The article was a big hit with readers, and it remains a minor classic. At a time when many of us dread the unfunny fake press releases that appear on every April Fool’s Day, it can be hard to appreciate the impression that it made. Unlike most stories in the same vein, it keeps a poker face throughout, and it evidently fooled a lot of readers, at least at first glance: Campbell later claimed that the New York Public Library was flooded with requests for the fictitious papers listed in its bibliography. It inspired letters from fans describing their own experiments, including one on “neurotic thiotimoline”—in which the dissolution of thiotimoline activated a mechanism that prevented the water from being added, creating a paradox—and another on a “prediction machine” built from a chain of thiotimoline reactors. (The second letter criticized the first as “a pack of lies,” saying: “I strongly suspect that it was a cheap publicity trick for some sort of new religious cult [the writer] is planning to start which will involve the worship of a thiotimoline god.”) A second gag article along the same lines, “The Aphrodite Project” by Philip Latham, took the form of an abstract of a government report on an unmanned probe to Venus. This one caused a fair amount of bewilderment as well, and Campbell even got a few phone calls about it, prompting him to clarify that it was fictional in an editor’s note, and to warn readers that an upcoming piece, “Progress Report” by John Pomeroy, would have “gags at all levels.” He ultimately instituted an informal editorial policy that such articles could only appear once every eighteen months or so, clearly labeled as “Special Features,” and by that point, much of the fun was gone.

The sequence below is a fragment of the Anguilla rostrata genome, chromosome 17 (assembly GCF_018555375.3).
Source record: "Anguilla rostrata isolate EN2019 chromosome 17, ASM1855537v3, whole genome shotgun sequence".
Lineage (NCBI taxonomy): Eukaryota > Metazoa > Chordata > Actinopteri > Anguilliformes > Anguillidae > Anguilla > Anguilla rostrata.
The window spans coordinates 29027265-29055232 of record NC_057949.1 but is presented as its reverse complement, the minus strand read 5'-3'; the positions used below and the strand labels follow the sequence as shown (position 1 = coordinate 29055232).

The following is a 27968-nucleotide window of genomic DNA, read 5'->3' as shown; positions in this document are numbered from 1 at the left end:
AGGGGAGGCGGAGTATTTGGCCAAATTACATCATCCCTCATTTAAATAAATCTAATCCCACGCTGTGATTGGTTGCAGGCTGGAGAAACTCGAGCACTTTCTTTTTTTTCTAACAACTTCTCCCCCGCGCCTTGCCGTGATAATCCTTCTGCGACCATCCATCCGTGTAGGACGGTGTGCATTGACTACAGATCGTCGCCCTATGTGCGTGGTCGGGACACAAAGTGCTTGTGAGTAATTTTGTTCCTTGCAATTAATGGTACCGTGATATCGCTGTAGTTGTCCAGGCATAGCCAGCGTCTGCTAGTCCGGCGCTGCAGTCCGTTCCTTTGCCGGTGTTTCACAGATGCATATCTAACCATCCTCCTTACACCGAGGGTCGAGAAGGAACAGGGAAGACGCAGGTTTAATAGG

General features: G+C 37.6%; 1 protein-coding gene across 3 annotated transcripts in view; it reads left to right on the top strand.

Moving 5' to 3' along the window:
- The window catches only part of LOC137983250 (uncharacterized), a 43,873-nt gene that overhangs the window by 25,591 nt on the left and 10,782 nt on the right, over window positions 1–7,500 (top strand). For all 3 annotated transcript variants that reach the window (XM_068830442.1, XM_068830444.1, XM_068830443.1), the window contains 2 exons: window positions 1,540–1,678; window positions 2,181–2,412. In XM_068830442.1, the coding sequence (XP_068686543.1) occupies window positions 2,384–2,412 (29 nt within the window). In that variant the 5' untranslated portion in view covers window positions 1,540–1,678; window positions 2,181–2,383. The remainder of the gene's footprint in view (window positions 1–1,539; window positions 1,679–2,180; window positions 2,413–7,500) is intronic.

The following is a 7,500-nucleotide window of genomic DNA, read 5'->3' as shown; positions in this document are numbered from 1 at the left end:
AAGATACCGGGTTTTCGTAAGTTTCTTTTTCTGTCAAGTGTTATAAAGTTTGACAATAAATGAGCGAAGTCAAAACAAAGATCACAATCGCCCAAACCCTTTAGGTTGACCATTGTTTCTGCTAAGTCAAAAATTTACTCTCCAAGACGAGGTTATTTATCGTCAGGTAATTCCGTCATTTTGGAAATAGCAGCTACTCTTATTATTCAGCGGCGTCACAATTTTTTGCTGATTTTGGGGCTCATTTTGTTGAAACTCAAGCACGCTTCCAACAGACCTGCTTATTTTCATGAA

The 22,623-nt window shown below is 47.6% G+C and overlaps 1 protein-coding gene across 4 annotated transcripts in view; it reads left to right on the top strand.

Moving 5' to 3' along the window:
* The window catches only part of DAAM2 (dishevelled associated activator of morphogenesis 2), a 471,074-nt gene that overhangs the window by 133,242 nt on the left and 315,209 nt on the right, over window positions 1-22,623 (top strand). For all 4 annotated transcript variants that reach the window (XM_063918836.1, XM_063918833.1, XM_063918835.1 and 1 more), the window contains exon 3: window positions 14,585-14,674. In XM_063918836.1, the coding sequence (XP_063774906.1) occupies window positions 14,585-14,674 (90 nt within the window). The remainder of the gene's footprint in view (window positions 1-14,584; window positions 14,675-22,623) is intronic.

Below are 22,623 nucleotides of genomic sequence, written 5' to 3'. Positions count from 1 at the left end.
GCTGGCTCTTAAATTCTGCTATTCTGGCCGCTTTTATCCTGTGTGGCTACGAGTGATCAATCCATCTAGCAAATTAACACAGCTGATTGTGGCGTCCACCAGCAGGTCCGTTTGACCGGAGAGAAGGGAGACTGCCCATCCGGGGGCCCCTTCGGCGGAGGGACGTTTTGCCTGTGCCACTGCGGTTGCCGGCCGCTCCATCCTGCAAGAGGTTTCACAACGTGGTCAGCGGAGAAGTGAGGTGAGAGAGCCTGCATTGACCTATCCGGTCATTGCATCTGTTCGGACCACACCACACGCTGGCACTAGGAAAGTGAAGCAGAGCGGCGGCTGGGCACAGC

Isaac Asimov

This much of the story, at least, is familiar to many science fiction fans. What isn’t as well known is how the thiotimoline gag complicated Campbell’s plans for a more significant project: the introduction of dianetics. In the December 1949 issue, Campbell wrote: “But the item that most interests me at the moment is an article on the most important subject imaginable. This is not a hoax article. It is an article on the science of the mind, of human thought.” Campbell, in other words, realized that a lot of readers might think that the dianetics article was just another parody, and I suspect that his attempts to flag all spoof articles more explicitly going forward was an attempt to head off any confusion. When the article “Dianetics: The Evolution of a Science” appeared the following year, Dr. Joseph Winter, the endocrinologist who collaborated with Campbell and L. Ron Hubbard on its development, drew the distinction even more emphatically in his introduction: